But Teske has always been tall. When the boys would lower the 10-foot hoop to try and touch the rim, he was the only one who could dunk. The rest, that came later.
Zuidema likes to tell a story from when Jon was an underclassman at Medina High School in Ohio, playing under Anthony Stacey. A former player and current assistant coach at Bowling Green, Stacey was tough and demanding. The Teske family moved from Grand Rapids to Medina when Jon was in middle school, and Stacey saw the potential in him right away. After eighth-grade graduation, Teske estimates it was less than a week before he started for the summer high school team.
On this day, Zuidema sat in the stands and watched as Jon stood at the top of the key and checked the opposing point guard. “I about fell off the bleachers,” Zuidema said. It’s important to note here that Zuidema has kept relationships with all of Teske’s coaches, calling them after games, and isn’t afraid to let them know what he thinks.
Stacey came up to Zuidema after that game to get his thoughts. “Well, I got a question,” he responded. “Why you got Jon out at point guard?”
“I’ll tell you why,” Zuidema recalls Stacey responding. “I know Jon’s gonna become a player in college. I don’t know if he’ll play Division I, II or III, but he’s gonna play somewhere. And I want him to learn how to play defense and move his feet.”
Near that time, college coaches began taking notice. First a trickle of MAC schools, then a slow but steady increase. By the end of his sophomore year, Teske had Big Ten coaches calling him, and that summer, John Beilein started roaming the sideline at his AAU games.
The decision to come to Ann Arbor, when it came down to it, was easy. Teske made it in the first few weeks of his junior year.
Michigan was close to both Medina and Grand Rapids. Beilein had a record of developing players, and he — along with then-assistant coaches Bacari Alexander and Jeff Meyer — did the legwork in building a relationship with Teske and his family.
There’s also the education aspect of it. When you ask Teske, and those close to him, about his recruitment, words like, “degree” and “graduate” become motifs. On one visit, a coach showed Zuidema a trophy cabinet.
“He said, ‘I want your grandson to win me another trophy,’ ” Zuidema said. “And, that didn’t go over very well with his grandma.”
When Zuidema sat with Beilein, the Michigan coach told him that yes, he wanted Teske to help him win games, but there was more to his pitch than that.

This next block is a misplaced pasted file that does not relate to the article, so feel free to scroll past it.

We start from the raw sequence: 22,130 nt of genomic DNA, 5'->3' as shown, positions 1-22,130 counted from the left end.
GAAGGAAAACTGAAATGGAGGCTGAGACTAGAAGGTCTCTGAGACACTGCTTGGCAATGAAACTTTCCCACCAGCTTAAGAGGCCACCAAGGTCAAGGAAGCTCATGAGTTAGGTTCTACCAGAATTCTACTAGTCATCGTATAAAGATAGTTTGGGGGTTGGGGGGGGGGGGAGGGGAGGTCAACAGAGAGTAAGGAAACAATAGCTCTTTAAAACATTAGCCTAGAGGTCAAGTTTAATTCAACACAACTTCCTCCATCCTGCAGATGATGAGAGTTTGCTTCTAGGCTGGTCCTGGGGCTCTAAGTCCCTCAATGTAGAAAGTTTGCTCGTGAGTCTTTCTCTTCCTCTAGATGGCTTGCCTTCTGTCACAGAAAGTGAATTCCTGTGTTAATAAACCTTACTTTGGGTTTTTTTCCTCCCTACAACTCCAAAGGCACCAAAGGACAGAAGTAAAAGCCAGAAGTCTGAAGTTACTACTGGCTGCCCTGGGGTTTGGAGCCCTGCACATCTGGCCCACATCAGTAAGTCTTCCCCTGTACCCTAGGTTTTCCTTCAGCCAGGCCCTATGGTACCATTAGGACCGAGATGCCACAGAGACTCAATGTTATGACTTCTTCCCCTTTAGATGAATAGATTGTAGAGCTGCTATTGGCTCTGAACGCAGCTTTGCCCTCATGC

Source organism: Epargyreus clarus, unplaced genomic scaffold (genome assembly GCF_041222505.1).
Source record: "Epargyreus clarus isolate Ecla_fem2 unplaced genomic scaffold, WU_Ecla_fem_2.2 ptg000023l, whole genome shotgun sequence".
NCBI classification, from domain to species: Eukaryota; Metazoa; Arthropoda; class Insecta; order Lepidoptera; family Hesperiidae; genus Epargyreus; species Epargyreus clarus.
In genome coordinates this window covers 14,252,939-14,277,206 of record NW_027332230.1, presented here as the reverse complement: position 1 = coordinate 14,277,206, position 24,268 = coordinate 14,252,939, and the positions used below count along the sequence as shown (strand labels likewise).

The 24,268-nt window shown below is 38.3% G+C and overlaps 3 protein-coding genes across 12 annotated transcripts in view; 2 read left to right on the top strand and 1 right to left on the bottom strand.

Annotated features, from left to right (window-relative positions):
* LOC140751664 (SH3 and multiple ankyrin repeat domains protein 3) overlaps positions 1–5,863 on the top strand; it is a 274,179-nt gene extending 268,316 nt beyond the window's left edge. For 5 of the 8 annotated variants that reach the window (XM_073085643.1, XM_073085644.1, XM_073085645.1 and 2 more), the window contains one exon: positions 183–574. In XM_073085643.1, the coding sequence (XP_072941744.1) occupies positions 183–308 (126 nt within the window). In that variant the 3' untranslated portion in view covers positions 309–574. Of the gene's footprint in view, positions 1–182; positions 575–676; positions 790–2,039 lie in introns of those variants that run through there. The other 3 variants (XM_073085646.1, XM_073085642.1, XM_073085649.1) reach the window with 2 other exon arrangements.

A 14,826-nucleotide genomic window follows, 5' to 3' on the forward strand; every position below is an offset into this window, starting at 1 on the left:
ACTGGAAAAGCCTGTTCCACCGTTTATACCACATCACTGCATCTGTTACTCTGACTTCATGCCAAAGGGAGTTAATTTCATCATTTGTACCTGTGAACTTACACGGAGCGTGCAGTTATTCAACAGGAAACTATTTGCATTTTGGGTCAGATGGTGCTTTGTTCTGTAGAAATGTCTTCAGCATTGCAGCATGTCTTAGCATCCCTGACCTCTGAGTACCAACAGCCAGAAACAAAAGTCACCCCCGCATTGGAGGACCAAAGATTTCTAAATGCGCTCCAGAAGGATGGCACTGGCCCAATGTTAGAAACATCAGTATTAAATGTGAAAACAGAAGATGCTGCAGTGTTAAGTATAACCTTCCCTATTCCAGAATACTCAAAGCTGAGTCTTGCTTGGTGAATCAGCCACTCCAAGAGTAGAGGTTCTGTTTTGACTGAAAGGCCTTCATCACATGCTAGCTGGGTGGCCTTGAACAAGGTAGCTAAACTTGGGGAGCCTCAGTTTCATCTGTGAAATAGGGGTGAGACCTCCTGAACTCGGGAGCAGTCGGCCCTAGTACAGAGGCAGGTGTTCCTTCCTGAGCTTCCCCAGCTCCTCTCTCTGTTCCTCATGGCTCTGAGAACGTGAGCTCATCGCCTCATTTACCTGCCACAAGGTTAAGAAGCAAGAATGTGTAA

“He’s gonna be with you four years, coach,” Zuidema recalled saying. “You do what you have to. Remember, I don’t want him here just to win trophies for you.”
Of course, the decision wasn’t Zuidema’s to make, and nor is the one that will be in front of Teske when the season ends. Back then, he was a three-star recruit. Now, if he wants to go pro, he can.
It’s easy to see the Big Ten Tournament final against Purdue last season, when Teske scored 14 points off the bench, dunked on Haas and helped Michigan to a trophy on a postseason stage, as the turning point of his college career.
“I know that everyone talks about the Purdue game being my coming out party,” Teske said, stopping short of answering whether he himself sees it that way. That’s fitting.
“It just kinda showed people what I think I’m capable of,” he said. “Obviously my teammates and coaches have always seen that in me, since I’ve gotten here. I think it was just, for me, just go out there. Just on that big a stage, and Moe being in foul trouble, it all kinda came out to be like that.”
Teske isn’t brash — he’s not Ignas Brazdeikis or Jordan Poole. He won’t say he’s the best free-throw shooter in the world, or that he expects every shot he takes to go in. He’s caught off-guard when asked about the decision in front of him after this season, but knows full well he’s earned the chance to make it.
“Um, I wouldn’t say that (decision has) changed anything,” Teske said, swallowing his sound. “I think just coming in, I knew I wanted — I wanted to go somewhere that had a good place I could go get a good degree at. Just coming in here, I knew I was capable of doing it. And so we’ll just see what happens.”
In October, the question of whether he could replace Wagner seemed as if it may define Michigan’s season. It took Teske all of a couple games to answer, and the question soon shifted to whether the Wolverines are better off with Teske, and whether he deserves All-Big Ten honors.
But Teske’s story is one of linear development. He’s built strength and conditioning with Jon Sanderson in the weight room to the point of being able to play up to 35 minutes at 85 inches. He’s gone from a one-dimensional hand in the face to an all-around threat on both sides of the ball.
That shift, more than height alone, has come to define Teske basketball.